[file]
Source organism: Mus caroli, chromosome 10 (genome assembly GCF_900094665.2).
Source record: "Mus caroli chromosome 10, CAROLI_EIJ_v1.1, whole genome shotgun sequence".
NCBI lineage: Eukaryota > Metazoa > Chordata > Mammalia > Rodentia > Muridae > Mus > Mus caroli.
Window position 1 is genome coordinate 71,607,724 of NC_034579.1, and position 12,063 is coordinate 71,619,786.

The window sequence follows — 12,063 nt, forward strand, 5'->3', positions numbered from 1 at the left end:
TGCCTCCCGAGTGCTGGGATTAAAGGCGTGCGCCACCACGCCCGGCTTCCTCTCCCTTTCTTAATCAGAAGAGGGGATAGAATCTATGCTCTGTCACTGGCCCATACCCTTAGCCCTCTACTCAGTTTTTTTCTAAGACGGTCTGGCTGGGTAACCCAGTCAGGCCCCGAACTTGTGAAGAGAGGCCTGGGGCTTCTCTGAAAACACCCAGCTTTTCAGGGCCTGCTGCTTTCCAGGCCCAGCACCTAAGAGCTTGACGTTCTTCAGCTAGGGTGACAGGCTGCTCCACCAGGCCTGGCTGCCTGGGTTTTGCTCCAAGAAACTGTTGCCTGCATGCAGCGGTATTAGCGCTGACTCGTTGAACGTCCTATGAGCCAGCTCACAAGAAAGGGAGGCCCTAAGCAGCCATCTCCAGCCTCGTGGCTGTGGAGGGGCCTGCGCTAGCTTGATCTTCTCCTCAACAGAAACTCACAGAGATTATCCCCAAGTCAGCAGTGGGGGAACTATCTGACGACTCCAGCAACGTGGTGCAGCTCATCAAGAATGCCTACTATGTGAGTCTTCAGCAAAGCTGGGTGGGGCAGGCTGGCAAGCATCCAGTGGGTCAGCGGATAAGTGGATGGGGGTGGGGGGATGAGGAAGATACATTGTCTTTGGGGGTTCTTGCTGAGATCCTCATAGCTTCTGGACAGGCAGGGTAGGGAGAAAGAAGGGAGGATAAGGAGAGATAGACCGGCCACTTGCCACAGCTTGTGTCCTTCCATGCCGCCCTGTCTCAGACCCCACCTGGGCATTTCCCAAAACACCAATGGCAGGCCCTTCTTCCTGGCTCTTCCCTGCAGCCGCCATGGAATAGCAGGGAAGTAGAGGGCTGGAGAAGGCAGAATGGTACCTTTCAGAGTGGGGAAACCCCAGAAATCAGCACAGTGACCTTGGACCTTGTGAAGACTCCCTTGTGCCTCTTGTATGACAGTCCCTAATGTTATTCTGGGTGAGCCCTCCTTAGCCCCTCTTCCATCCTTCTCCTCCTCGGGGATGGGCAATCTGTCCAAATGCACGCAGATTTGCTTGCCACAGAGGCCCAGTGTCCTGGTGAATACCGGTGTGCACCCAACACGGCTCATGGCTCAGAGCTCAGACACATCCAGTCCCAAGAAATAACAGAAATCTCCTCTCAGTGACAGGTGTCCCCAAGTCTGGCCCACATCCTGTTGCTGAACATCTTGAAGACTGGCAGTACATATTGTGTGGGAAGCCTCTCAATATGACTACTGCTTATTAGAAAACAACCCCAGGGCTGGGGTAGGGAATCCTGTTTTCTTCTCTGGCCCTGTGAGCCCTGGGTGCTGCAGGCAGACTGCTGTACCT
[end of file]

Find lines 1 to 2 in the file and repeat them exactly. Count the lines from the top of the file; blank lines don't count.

Source organism: Mus caroli, chromosome 10 (genome assembly GCF_900094665.2).
Source record: "Mus caroli chromosome 10, CAROLI_EIJ_v1.1, whole genome shotgun sequence".